Beate Sigriddaughter

Serena’s Tango

Yes, she looked good. Slimmer than she had been in a long time, though she had never been fat. Mick would have approved of her looks. Her face was a map, of course. Of a beautiful country is what Mick would have said. Serena even had her hair dyed again just before Christmas, back to its native color, a deep brown-black. It wasn’t cheating since this was her true color, minus the gray. Mick would have approved of the hair too. No sense in letting yourself go, he would have said. She remembered always being afraid of becoming an old dancer one day and smiled at the reflection of her dark, almost black eyes in the mirror. Often her eyes moved quickly and sharply, but today they lingered in the calm excitement of anticipation. There was nothing to be afraid of. Why she had known amateurs who had first started dancing at age sixty-four. Her wine red tango dress, with a discreet slit in the drape over the left thigh, fell over her tall, angular frame becomingly. She raised her left arm over her head in a combing motion of self-caress. The music she played in the background to set the mood languished and swelled dramatically, through Por Una Cabeza at the moment, that crowd pleaser. As far as she was concerned, it was a solitary-person pleaser as well.

Everybody said she needed to get out more, see people, mingle.

Primping like this in front of the mirror was almost like getting ready for a competition or a professional show years ago, either alone in a hotel room or else cramped together with a coed bunch of dancers. The guys were gay more often than not and in any event preoccupied with their own appearance, so that it didn’t matter much what was exposed to whom in the back of some stage or in a perfunctory dressing room outside some ballroom of a club or a church or a hotel.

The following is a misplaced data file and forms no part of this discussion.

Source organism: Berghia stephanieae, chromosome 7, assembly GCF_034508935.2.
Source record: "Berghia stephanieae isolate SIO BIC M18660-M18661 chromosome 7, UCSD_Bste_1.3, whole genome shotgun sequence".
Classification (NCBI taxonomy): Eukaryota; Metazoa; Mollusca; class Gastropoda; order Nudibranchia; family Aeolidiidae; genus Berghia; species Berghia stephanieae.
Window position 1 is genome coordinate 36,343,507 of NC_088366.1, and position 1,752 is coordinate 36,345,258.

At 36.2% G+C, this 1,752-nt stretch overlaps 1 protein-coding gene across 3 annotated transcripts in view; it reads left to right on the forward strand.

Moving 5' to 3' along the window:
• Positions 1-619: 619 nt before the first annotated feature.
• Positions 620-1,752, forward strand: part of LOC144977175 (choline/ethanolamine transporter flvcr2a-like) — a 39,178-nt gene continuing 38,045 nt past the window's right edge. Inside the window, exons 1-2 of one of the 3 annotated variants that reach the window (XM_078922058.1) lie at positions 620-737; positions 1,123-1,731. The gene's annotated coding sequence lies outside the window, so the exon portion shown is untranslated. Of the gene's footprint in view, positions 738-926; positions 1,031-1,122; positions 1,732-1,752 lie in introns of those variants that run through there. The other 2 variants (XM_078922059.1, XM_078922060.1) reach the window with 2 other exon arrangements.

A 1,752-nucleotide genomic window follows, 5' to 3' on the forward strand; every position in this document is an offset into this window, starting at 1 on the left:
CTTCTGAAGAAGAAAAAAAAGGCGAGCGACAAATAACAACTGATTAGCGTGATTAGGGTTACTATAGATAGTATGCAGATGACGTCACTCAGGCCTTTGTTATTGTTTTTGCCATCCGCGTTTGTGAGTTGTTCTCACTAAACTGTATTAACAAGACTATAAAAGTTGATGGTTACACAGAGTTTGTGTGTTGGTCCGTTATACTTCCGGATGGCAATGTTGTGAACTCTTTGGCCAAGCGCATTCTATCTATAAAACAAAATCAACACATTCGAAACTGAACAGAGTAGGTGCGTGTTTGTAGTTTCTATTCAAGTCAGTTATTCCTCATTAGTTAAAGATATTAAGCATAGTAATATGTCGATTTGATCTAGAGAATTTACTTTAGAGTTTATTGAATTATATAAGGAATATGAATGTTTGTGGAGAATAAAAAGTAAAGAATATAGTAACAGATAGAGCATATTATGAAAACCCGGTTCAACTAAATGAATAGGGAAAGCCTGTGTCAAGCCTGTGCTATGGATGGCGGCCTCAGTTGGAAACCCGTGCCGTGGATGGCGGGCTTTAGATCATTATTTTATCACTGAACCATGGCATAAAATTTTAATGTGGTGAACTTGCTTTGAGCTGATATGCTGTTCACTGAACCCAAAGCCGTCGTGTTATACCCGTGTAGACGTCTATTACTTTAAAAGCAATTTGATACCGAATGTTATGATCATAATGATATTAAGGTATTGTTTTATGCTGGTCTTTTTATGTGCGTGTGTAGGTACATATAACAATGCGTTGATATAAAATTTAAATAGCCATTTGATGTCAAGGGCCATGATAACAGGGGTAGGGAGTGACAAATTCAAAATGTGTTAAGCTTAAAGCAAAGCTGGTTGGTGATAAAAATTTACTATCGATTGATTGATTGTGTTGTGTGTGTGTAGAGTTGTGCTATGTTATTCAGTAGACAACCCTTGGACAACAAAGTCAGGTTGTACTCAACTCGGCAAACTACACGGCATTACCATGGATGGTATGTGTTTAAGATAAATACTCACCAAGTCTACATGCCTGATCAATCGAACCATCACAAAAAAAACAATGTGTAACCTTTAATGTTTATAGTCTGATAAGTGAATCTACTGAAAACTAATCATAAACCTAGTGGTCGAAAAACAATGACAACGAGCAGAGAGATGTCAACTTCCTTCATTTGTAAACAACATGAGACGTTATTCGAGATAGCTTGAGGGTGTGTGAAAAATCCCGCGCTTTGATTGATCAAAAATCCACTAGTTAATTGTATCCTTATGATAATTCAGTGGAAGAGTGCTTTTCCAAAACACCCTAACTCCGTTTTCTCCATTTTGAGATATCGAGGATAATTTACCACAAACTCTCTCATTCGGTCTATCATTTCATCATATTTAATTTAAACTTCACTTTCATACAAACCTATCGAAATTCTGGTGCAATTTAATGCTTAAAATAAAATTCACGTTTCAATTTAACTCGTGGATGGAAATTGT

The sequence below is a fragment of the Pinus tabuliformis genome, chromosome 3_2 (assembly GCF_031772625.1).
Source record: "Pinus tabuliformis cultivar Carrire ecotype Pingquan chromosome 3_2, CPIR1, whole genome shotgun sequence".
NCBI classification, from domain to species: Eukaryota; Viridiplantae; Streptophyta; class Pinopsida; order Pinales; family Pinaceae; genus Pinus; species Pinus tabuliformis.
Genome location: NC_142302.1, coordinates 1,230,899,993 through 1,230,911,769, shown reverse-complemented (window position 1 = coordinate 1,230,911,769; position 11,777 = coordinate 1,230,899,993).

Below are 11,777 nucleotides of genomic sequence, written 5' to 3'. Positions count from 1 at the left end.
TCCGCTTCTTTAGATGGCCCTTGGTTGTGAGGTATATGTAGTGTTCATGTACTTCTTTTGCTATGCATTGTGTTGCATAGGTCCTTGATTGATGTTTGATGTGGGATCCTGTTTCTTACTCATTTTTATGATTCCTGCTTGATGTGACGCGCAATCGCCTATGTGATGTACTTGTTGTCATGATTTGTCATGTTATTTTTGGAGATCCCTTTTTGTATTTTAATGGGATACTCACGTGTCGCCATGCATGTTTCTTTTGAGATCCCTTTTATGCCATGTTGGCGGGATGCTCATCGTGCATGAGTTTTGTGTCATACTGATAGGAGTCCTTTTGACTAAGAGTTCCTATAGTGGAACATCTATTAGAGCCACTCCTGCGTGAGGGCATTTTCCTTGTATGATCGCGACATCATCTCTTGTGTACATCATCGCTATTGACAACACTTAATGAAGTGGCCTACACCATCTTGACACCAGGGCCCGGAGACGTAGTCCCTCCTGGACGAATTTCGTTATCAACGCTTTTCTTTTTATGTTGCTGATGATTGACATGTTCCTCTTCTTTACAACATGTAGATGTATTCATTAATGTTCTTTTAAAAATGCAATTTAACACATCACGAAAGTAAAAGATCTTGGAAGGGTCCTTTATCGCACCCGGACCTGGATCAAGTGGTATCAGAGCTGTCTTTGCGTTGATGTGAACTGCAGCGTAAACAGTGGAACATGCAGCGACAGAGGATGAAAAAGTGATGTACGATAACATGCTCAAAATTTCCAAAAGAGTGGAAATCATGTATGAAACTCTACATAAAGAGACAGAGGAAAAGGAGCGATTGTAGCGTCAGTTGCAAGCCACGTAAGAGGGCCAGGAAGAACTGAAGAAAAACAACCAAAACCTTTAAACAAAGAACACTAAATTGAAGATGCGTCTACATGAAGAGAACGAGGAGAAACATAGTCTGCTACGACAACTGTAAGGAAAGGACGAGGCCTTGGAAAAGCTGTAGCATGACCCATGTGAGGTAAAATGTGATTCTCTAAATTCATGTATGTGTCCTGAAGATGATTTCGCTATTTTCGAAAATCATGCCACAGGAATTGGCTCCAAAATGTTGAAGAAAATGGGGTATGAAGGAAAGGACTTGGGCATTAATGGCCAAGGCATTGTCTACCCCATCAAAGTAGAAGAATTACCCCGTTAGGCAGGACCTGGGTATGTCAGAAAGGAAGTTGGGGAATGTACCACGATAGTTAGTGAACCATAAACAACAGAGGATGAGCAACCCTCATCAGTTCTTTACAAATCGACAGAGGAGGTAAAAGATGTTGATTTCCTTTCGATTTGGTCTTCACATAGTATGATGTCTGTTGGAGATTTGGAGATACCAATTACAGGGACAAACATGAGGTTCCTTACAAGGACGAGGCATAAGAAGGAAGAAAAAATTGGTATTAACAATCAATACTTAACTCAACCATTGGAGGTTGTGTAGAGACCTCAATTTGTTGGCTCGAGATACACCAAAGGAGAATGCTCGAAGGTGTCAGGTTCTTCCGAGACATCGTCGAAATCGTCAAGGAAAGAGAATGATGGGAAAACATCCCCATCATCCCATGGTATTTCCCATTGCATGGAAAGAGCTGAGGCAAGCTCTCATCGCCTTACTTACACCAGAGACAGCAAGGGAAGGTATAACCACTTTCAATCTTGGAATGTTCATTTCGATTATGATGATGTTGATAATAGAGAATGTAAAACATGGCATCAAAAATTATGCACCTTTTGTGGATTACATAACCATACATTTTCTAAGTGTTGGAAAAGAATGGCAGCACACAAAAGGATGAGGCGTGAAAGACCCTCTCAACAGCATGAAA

Serena outlined her eyes in solid black. She hadn’t done this for ages. She had never been an expert at stage makeup. Usually, she had been too impatient. But now she had all the time in the world. Though even now she’d never go to the length of powdering her underarms with a thick powder brush like she had seen some of the other professionals do over the years. She wished she had someone with her to banter with, to giggle with, to gossip with. She had always had a bit of a gossip problem. What with all these yahoos running around in the world, who could blame her for looking down her nose at the majority of her fellow human beings? She wasn’t impolite about it either. Only those who got to know her pretty well could tell whom she looked down on. It wasn’t very satisfying to look down on anyone in solitude without an appreciative and preferably like-minded audience. For example, she liked to look down on people in the chain dance studios, just money-making enterprises with no class, in her opinion. That was only fair because she knew they, in turn, were looking down on the independent studios like the one she had worked in which also taught jazz and ballet and hip-hop. To each their own. At least carrying your nose up in the air wasn’t likely to ruin anyone’s posture.

Besides the gossip, Serena remembered the luxury of having a companionable someone help her button her costumes or fasten her necklace. Not that her tango dress had any buttons or that she wasn’t flexible enough to fasten the ruby necklace by herself. She wondered if there were women who truly were not flexible enough to fasten their own jewelry or whether that whole scene was just delicious drama. Maybe it was impossible for a very fat woman or an arthritic one or for someone fastening a bracelet with one hand.

Serena had married late in life at age forty-seven. Mick had been nineteen years older and was already retired by then. They had been married for seventeen years.